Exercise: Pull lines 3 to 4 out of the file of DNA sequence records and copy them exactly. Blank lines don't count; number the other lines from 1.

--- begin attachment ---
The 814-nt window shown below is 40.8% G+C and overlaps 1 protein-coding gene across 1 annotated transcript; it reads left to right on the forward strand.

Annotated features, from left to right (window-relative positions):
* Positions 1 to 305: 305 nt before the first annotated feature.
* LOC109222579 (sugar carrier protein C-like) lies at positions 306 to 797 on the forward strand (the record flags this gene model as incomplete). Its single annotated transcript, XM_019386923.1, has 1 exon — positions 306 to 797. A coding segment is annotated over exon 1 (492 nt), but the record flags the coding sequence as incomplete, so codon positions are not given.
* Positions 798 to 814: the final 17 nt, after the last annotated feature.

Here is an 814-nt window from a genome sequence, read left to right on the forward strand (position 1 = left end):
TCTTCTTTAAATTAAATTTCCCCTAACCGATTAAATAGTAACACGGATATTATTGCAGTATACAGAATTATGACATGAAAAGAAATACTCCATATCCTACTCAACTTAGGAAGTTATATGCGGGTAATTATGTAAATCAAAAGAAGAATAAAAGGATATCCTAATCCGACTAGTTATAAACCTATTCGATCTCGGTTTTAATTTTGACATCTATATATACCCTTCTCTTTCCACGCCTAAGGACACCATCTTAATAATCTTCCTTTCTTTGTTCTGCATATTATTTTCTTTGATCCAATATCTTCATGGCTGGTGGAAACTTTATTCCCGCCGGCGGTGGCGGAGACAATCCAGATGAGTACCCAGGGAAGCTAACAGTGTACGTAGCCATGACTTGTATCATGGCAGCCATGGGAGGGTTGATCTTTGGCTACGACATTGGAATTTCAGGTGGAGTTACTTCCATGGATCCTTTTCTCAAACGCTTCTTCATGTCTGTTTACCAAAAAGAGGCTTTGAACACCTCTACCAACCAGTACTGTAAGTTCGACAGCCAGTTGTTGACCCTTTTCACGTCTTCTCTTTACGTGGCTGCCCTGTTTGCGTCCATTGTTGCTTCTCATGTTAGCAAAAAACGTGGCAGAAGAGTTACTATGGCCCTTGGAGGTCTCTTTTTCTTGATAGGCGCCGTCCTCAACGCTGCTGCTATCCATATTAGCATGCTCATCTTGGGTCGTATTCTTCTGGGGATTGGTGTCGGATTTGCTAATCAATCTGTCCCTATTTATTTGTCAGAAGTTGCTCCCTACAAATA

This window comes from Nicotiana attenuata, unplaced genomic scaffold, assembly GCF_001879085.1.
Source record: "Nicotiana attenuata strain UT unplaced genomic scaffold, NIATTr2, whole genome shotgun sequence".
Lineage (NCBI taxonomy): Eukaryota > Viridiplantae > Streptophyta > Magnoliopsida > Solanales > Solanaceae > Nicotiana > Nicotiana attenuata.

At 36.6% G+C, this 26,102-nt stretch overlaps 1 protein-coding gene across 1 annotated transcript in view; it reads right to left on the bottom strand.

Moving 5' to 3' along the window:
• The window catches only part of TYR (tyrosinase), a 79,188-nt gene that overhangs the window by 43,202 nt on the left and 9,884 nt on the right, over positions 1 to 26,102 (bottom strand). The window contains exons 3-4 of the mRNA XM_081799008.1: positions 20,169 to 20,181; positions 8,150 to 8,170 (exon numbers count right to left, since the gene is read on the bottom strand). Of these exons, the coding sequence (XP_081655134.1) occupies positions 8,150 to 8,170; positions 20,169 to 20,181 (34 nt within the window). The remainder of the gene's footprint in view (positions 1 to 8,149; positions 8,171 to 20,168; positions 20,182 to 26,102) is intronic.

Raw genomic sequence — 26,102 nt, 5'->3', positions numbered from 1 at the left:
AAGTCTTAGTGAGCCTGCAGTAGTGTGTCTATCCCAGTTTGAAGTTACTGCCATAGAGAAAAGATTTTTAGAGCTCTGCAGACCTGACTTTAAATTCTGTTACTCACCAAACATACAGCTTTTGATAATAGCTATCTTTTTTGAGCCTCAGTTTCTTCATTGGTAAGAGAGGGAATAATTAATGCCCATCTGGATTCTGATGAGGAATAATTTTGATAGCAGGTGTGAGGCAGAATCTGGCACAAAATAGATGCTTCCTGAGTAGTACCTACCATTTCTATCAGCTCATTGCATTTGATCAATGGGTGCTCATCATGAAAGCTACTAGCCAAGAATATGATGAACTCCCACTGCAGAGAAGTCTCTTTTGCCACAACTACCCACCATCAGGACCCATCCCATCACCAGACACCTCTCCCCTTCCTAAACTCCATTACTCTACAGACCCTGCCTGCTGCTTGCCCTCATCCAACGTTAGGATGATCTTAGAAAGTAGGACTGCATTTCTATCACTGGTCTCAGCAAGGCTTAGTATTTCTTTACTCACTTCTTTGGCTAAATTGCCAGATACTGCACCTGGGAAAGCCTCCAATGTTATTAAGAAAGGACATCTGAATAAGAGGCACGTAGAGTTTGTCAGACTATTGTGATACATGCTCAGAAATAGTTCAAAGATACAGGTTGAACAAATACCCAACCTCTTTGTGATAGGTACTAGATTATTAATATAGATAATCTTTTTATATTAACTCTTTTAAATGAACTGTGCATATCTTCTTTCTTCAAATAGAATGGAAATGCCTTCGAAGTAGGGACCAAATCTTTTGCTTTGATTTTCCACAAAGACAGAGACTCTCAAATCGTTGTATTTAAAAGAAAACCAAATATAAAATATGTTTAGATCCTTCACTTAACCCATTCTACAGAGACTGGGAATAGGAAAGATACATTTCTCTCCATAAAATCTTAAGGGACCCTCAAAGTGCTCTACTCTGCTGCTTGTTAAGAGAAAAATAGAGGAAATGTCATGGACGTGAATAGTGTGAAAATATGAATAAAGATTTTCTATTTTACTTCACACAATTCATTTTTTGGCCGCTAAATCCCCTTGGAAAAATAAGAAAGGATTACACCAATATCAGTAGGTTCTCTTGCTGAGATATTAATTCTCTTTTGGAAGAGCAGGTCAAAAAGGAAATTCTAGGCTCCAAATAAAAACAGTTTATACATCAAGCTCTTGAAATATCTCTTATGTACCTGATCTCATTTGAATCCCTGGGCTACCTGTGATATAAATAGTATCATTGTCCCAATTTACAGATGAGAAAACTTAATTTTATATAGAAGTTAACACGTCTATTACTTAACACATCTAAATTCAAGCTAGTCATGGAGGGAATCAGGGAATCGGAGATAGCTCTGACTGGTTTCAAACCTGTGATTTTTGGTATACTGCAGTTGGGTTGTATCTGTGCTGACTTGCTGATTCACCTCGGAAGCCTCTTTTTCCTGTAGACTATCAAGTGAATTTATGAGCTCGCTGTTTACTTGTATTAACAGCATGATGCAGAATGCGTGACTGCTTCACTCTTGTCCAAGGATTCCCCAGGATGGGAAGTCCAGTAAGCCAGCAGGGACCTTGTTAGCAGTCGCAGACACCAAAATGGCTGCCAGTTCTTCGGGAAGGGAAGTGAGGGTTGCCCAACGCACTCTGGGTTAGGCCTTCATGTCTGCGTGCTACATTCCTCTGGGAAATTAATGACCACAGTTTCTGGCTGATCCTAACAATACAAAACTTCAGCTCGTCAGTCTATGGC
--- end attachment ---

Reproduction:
* Positions 1 to 305: 305 nt before the first annotated feature.
* LOC109222579 (sugar carrier protein C-like) lies at positions 306 to 797 on the forward strand (the record flags this gene model as incomplete). Its single annotated transcript, XM_019386923.1, has 1 exon — positions 306 to 797. A coding segment is annotated over exon 1 (492 nt), but the record flags the coding sequence as incomplete, so codon positions are not given.